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Brucine

1. NAME
   1.1 Substance
   1.2 Group
   1.3 Synonyms
   1.4 Identification numbers
      1.4.1 CAS number
      1.4.2 Other numbers
   1.5 Brand names, Trade names
   1.6 Manufacturers, Importers
2. SUMMARY
   2.1 Main risks and target organs
   2.2 Summary of clinical effects
   2.3 Diagnosis
   2.4 First-aid measures and management principles
3. PHYSICO-CHEMICAL PROPERTIES
   3.1 Origin of the substance
   3.2 Chemical structure
   3.3 Physical properties
   3.4 Other characteristics
4. USES/CIRCUMSTANCES OF POISONING
   4.1 Uses
   4.2 High risk circumstance of poisoning
   4.3 Occupationally exposed populations
5. ROUTES OF ENTRY
   5.1 Oral
   5.2 Inhalation
   5.3 Dermal
   5.4 Eye
   5.5 Parenteral
   5.6 Others
6. KINETICS
   6.1 Absorption by route of exposure
   6.2 Distribution by route of exposure
   6.3 Biological half-life by route of exposure
   6.4 Metabolism
   6.5 Elimination by route of exposure
7. TOXICOLOGY
   7.1 Mode of Action
   7.2 Toxicity
      7.2.1 Human data
         7.2.1.1 Adults
         7.2.1.2 Children
      7.2.2 Relevant animal data
      7.2.3 Relevant in vitro data
      7.2.4 Workplace standards
      7.2.5 Acceptable daily intake (ADI) and other guideline levels
   7.3 Carcinogenicity
   7.4 Teratogenicity
   7.5 Mutagenicity
   7.6 Interactions
8. TOXICOLOGICAL ANALYSES AND BIOMEDICAL INVESTIGATIONS
   8.1 Material sampling plan
      8.1.1 Sampling and specimen collection
         8.1.1.1 Toxicological analyses
         8.1.1.2 Biomedical analyses
         8.1.1.3 Arterial blood gas analysis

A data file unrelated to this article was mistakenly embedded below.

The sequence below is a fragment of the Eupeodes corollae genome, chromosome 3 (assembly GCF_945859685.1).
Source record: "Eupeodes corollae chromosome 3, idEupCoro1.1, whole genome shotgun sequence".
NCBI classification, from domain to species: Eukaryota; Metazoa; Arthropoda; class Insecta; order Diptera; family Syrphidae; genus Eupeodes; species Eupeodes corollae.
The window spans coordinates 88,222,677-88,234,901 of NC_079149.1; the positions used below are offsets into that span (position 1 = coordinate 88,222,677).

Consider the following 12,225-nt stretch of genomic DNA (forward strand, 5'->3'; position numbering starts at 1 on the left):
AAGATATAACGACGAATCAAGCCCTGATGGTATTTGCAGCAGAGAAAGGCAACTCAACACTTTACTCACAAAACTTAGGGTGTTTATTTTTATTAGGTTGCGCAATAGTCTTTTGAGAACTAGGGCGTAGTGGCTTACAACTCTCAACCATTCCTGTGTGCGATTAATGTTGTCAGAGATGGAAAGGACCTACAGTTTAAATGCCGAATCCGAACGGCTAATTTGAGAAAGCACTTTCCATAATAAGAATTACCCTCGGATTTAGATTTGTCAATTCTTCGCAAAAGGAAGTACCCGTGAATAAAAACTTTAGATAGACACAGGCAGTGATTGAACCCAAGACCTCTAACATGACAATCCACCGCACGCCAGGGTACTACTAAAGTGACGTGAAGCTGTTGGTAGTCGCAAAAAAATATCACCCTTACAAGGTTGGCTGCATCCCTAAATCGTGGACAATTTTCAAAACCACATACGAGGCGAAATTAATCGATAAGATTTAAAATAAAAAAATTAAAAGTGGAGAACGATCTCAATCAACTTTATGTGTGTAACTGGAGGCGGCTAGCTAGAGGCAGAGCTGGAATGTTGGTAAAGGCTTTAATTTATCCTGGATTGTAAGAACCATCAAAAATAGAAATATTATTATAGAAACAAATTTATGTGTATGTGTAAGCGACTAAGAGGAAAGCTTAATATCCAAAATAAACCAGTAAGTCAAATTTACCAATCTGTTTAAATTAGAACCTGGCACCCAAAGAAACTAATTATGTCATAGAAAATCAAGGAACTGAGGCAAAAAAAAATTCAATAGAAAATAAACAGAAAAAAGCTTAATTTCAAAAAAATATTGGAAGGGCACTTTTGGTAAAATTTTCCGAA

8.1.1.4 Haematological analyses
         8.1.1.5 Other (unspecified) analyses
      8.1.2 Storage of laboratory samples and specimens
         8.1.2.1 Toxicological analyses
         8.1.2.2 Biomedical analyses
         8.1.2.3 Arterial blood gas analysis
         8.1.2.4 Haematological analyses
         8.1.2.5 Other (unspecified) analyses
      8.1.3 Transport of laboratory samples and specimens
         8.1.3.1 Toxicological analyses
         8.1.3.2 Biomedical analyses
         8.1.3.3 Arterial blood gas analysis
         8.1.3.4 Haematological analyses
         8.1.3.5 Other (unspecified) analyses
   8.2 Toxicological Analyses and Their Interpretation
      8.2.1 Tests on toxic ingredient(s) of material
         8.2.1.1 Simple Qualitative Test(s)
         8.2.1.2 Advanced Qualitative Confirmation Test(s)
         8.2.1.3 Simple Quantitative Method(s)
         8.2.1.4 Advanced Quantitative Method(s)
      8.2.2 Tests for biological specimens
         8.2.2.1 Simple Qualitative Test(s)
         8.2.2.2 Advanced Qualitative Confirmation Test(s)
         8.2.2.3 Simple Quantitative Method(s)
         8.2.2.4 Advanced Quantitative Method(s)
         8.2.2.5 Other Dedicated Method(s)
      8.2.3 Interpretation of toxicological analyses
   8.3 Biomedical investigations and their interpretation
      8.3.1 Biochemical analysis
         8.3.1.1 Blood, plasma or serum
         8.3.1.2 Urine
         8.3.1.3 Other fluids
      8.3.2 Arterial blood gas analyses
      8.3.3 Haematological analyses
      8.3.4 Interpretation of biomedical investigations
   8.4 Other biomedical (diagnostic) investigations and their interpretation
   8.5 Overall Interpretation of all toxicological analyses and toxicological investigations
   8.6 References
9. CLINICAL EFFECTS
   9.1 Acute poisoning
      9.1.1 Ingestion
      9.1.2 Inhalation
      9.1.3 Skin exposure
      9.1.4 Eye contact
      9.1.5 Parenteral exposure
      9.1.6 Other
   9.2 Chronic poisoning
      9.2.1 Ingestion
      9.2.2 Inhalation
      9.2.3 Skin exposure
      9.2.4 Eye contact
      9.2.5 Parenteral exposure
      9.2.6 Other
   9.3 Course, prognosis, cause of death
   9.4 Systematic description of clinical effects
      9.4.1 Cardiovascular
      9.4.2 Respiratory
      9.4.3 Neurological
         9.4.3.1 CNS
         9.4.3.2 Peripheral nervous system
         9.4.3.3 Autonomic nervous system
         9.4.3.4 Skeletal and smooth muscle
      9.4.4 Gastrointestinal
      9.4.5 Hepatic
      9.4.6 Urinary
         9.4.6.1 Renal